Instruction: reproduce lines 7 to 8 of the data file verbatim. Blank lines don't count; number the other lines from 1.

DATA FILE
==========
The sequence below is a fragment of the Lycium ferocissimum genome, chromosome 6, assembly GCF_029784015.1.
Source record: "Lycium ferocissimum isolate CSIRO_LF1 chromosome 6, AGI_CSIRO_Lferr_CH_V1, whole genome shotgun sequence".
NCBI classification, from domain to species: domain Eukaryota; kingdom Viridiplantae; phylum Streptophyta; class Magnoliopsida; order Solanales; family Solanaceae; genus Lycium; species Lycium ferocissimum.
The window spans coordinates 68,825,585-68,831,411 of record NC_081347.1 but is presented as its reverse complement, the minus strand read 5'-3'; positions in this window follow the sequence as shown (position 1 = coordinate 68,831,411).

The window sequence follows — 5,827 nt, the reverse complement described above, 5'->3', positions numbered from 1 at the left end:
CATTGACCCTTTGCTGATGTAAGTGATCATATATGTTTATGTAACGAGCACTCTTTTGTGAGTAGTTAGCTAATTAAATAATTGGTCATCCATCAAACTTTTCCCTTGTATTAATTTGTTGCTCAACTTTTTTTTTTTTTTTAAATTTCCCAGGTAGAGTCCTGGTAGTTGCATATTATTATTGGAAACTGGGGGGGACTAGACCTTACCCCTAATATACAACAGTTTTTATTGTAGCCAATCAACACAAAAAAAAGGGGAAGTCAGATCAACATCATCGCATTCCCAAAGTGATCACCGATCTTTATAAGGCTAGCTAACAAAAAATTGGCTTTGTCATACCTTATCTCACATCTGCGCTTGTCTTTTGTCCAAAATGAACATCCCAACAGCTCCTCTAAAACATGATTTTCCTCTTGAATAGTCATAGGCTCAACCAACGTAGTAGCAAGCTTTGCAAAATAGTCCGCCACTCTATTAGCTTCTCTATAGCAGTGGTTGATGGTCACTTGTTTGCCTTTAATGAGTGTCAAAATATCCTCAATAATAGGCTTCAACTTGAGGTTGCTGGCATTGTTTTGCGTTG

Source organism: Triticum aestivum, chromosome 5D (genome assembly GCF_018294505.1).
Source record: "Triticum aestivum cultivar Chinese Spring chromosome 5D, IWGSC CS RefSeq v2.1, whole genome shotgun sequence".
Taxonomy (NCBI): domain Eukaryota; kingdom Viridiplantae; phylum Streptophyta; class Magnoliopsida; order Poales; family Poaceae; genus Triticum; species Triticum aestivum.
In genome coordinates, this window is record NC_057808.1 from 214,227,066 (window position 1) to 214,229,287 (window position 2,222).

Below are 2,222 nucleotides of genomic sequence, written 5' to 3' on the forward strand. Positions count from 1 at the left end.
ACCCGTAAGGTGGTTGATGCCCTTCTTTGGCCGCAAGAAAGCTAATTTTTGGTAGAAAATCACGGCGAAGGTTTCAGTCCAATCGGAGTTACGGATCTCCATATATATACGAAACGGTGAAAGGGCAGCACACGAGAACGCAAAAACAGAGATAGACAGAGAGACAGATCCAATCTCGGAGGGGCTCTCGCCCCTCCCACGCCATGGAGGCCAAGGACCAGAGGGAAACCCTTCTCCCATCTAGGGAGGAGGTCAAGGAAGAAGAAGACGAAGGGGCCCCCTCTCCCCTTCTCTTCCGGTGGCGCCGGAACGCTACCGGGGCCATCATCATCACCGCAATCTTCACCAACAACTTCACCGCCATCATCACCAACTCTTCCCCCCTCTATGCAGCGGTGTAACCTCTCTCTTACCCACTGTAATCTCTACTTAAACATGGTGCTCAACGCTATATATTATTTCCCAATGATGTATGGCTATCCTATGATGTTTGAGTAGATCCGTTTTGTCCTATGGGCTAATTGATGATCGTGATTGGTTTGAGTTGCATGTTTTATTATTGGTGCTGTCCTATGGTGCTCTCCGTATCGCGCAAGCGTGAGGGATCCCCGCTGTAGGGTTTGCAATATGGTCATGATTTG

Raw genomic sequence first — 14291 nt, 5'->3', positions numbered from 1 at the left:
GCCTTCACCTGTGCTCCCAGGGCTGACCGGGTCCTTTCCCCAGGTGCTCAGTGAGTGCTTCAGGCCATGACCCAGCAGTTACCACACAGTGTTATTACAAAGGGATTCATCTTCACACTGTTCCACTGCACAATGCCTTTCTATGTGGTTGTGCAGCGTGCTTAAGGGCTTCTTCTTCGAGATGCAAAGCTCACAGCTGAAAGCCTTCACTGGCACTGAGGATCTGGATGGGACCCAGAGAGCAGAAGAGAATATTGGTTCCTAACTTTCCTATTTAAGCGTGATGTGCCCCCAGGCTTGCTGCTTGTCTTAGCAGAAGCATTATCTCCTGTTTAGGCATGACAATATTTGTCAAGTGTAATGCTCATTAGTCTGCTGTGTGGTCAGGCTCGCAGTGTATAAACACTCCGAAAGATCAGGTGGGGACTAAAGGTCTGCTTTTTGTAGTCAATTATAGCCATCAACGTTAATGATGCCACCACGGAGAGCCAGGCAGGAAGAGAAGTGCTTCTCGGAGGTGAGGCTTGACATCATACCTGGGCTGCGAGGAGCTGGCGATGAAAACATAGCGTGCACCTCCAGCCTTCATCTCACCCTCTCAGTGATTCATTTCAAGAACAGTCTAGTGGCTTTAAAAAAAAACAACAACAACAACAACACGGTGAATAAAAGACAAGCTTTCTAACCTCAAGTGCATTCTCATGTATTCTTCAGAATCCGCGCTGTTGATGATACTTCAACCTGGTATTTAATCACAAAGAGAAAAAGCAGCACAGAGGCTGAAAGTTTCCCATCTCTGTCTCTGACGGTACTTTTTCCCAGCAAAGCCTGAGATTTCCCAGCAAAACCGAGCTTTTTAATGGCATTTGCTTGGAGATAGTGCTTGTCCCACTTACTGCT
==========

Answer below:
Source organism: Triticum aestivum, chromosome 5D (genome assembly GCF_018294505.1).
Source record: "Triticum aestivum cultivar Chinese Spring chromosome 5D, IWGSC CS RefSeq v2.1, whole genome shotgun sequence".